My plan to have all the 102 essays marked by the end of day on Thursday has gone out the window. I wish I could consign the essays themselves to the same fate, but instead, I am looking across the room to a mountain of stuff piled up on top of the radiator...
I still hope to get as much knocked off before end of day on Thursday as possible, but I got nothing accomplished this evening--for good reasons, primarily the fact that I met with a student from the SF class, and we ended up talking for well over an hour. I may have mentioned him before: he's one of two military veterans in the class, and he's older. He's also legally blind ... which I feel awkward mentioning, but we did talk about it a bit today. He doesn't really need help getting around campus, but he often accepts it from other students (his science class lab partner, fellow veterans)--and the students in the SF class are very sweet about helping him navigate a terrible obstacle course between the desks and the door, though I note they don't quite know what to offer (hold his hand? steer him by the shoulders? how much help does he need getting into the desk?). I am learning myself: I've watched the people who help him more regularly, and I realize that what's best is for him to be offered an elbow--and that the guide needs to walk somewhat slowly.
All of which is beside the point, but we did talk about the warm hearts of many of the younger students on campus, their willingness to help...
The substance of our conversation doesn't much matter, actually. In my report of the mentoring session, I said that the unquantifiable but crucial aspect of the mentoring relationship is simply how it makes the student feel valued, connected, how it gives the student a sense that this campus provides a rich learning environment beyond the classroom. That sense--that NCC offers something special--tends to seep out, not even so much by word of mouth as by a general sense of the place. Students who have been in a mentoring relationship (or who have truly taken advantage even of their classes here) are very quick to correct the impression that this is just "thirteenth grade." Au contraire. And my veteran student is just one of many who can carry into the wider world the absolute belief in the value of the whole experience available here.
Class went pretty well today (speaking of the value of the experience), and I was particularly gratified that several students actually are interested in taking Nature in Lit in the spring. They don't need the literature elective; the SF class fulfills that requirement. But the class can fulfill a humanities requirement, and two students in particular were interested in that possibility. One of them surprised me in his expression of interest: he's one of the students who has barely been scraping by, essentially silent, low marks on all assignments... I'd have sworn he was only staying in the class out of sheer necessity--but when he asked more about Nature in Lit, my reading of the subtext was that he feels safe in my class: he may be out of his depth, but he doesn't feel like he's drowning. I find that very sweet--and gratifying. I may be the evil bog monster from hell, but some students still feel they can trust me. Perhaps it's just a matter of the devil you know, but if I somehow make students feel ... well, not quite confident, perhaps, but certain that they have something to hold on to, that makes me happy.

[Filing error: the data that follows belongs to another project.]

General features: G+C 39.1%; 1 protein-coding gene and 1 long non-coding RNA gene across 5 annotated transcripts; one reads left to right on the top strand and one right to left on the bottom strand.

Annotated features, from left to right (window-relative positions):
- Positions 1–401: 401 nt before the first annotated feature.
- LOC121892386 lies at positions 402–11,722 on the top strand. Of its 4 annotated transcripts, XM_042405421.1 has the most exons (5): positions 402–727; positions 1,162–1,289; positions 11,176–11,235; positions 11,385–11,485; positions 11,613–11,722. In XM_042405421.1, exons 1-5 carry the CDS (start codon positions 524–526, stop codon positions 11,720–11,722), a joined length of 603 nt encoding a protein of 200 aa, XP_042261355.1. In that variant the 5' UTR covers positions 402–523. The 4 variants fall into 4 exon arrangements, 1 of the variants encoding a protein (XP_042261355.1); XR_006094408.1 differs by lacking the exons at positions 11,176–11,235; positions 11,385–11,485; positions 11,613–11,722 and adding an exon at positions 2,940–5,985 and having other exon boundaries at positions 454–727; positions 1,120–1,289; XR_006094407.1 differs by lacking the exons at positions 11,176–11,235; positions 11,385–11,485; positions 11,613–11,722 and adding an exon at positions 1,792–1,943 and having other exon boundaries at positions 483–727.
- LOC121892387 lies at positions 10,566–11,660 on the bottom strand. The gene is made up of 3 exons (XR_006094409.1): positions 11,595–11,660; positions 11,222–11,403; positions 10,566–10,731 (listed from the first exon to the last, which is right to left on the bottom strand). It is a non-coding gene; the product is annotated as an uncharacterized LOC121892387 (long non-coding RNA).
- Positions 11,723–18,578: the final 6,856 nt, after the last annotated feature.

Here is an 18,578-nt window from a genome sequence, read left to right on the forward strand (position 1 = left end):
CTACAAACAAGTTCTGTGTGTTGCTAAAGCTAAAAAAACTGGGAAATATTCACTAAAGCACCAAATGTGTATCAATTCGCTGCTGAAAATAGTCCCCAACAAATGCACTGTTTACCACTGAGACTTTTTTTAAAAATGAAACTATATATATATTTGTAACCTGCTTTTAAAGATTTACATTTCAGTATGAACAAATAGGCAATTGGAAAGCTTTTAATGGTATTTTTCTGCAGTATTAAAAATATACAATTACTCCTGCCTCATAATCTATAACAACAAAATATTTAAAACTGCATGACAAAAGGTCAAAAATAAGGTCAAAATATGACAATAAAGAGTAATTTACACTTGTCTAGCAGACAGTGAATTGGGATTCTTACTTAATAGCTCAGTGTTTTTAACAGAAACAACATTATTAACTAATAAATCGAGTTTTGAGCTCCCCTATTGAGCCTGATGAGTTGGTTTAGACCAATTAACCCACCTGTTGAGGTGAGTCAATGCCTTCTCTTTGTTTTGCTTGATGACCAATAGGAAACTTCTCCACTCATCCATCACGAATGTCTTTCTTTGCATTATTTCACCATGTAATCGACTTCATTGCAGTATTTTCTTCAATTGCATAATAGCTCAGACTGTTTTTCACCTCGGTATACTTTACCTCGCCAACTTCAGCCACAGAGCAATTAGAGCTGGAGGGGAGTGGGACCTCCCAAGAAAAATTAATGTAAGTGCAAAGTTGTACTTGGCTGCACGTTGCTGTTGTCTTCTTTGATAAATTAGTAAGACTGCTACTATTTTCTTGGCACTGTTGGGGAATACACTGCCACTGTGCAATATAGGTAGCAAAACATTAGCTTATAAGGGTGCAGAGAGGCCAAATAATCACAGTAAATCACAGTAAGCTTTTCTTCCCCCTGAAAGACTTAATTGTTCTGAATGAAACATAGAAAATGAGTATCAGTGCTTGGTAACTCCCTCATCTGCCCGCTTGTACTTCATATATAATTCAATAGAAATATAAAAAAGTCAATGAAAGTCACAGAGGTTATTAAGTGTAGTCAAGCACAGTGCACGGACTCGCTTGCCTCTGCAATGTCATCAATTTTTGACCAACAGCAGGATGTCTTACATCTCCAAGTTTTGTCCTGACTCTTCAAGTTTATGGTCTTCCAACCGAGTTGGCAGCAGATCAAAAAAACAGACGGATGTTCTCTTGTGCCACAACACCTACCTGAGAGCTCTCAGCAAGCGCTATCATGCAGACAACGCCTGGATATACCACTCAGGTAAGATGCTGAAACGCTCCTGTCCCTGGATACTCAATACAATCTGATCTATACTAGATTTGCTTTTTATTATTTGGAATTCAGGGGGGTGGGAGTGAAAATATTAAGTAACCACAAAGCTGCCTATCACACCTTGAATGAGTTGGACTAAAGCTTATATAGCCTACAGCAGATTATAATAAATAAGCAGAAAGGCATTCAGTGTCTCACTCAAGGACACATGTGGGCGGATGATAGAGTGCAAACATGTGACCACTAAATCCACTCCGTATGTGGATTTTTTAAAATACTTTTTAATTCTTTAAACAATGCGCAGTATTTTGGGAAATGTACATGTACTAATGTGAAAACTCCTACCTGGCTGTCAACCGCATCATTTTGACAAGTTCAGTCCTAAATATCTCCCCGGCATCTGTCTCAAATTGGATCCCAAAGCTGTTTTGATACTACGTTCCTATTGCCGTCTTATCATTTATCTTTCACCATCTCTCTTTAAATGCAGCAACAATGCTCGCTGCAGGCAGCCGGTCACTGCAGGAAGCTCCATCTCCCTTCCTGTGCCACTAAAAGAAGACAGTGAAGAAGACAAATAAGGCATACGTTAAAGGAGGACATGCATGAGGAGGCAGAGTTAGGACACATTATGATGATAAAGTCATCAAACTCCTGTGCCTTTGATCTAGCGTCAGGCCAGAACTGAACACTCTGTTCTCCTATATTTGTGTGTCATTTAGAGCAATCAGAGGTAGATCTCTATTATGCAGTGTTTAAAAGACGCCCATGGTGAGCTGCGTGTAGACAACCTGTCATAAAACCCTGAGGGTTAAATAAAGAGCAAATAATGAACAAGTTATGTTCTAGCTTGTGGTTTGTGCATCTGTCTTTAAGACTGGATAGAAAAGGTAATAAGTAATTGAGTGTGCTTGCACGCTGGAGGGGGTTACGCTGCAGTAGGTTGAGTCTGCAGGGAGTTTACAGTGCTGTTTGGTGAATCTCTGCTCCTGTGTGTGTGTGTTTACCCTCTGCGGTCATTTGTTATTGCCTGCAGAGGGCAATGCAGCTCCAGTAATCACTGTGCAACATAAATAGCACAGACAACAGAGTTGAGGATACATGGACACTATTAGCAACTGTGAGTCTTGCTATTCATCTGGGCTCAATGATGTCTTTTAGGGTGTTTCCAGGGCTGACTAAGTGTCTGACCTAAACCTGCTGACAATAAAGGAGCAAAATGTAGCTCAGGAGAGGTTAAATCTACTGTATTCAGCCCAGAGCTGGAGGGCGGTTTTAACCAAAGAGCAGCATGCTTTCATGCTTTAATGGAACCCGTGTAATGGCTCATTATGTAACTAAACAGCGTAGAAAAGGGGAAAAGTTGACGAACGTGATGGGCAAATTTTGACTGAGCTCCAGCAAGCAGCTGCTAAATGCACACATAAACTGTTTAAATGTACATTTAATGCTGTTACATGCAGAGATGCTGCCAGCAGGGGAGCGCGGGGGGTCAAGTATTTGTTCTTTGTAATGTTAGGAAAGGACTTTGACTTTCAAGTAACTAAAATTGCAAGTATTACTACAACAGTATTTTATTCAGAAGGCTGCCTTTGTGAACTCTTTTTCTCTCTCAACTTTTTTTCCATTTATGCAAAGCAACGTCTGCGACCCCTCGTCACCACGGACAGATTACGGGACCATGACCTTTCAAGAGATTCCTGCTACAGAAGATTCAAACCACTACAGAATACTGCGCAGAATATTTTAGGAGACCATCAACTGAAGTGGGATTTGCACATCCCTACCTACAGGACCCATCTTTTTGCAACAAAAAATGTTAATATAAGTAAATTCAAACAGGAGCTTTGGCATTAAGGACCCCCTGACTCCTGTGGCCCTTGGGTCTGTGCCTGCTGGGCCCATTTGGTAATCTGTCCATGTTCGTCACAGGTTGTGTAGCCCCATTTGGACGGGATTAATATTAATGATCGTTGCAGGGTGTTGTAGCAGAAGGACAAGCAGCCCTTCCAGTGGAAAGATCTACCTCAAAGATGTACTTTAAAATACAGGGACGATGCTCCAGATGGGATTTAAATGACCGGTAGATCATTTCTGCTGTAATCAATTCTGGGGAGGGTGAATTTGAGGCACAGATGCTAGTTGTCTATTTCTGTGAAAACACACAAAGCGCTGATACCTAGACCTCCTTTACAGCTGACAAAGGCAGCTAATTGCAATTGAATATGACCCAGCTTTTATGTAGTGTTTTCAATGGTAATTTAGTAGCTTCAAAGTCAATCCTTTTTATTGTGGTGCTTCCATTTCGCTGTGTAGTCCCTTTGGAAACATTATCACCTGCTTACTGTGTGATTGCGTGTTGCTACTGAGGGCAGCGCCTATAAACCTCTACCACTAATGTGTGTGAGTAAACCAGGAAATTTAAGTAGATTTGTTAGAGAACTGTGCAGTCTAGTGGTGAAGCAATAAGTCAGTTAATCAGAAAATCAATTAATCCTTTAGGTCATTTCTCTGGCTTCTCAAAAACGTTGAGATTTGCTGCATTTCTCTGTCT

The seminar hours committee meeting also seemed to go well enough. There's a lot going on that Scott simply has to handle on his own--and I was unusually quiet in this meeting--but nothing feels dire or disastrous ... yet.
More worrisome was Bruce's report on his meeting with the other department chairs and the visiting team from Middle States. We were told, very firmly, that progress is not compliance: we can be moving toward fixing the problems, but unless they're actually fixed, the sword is still hanging over our heads. The impression I got from what Bruce said today in P&B was that we are still a hair's breadth from getting slapped with a "show cause"--which could lead to the campus being shut down. I suppose the upside to that eventuality is that I wouldn't have to try to figure out when I can retire; the decision would effectively be made for me. But, well, ye gods. I will be interested to hear what is said in Strategic Planning on Thursday, as that committee is in the middle of all of this stuff.
Speaking of that meeting, even before I "lost" a big chunk of time because I was talking with my student, I realized that my hope of getting everything marked before I leave on Thursday is probably a vain hope: I'd forgotten that on Thursday I have to do an observation, after which I go directly to the committee meeting, and from there, directly to class. I also am meeting with students; one tomorrow right after class, four more on Thursday afternoon. I'm delighted that students from the SF class want to meet with me about their revisions, and wish a few more would take me up on it, despite the crimp conferencing puts in my essay-grading time. Truth to be told, I'd far rather just meet with students and talk about their writing than actually have to grade it.
So, I'm kicking that can further down the road--again. I will take a few minutes before I go to sort out the steaming pile of papers that is threatening to avalanche off the radiator, but after that, you can take your Crayolas and color me gone, until tomorrow of course.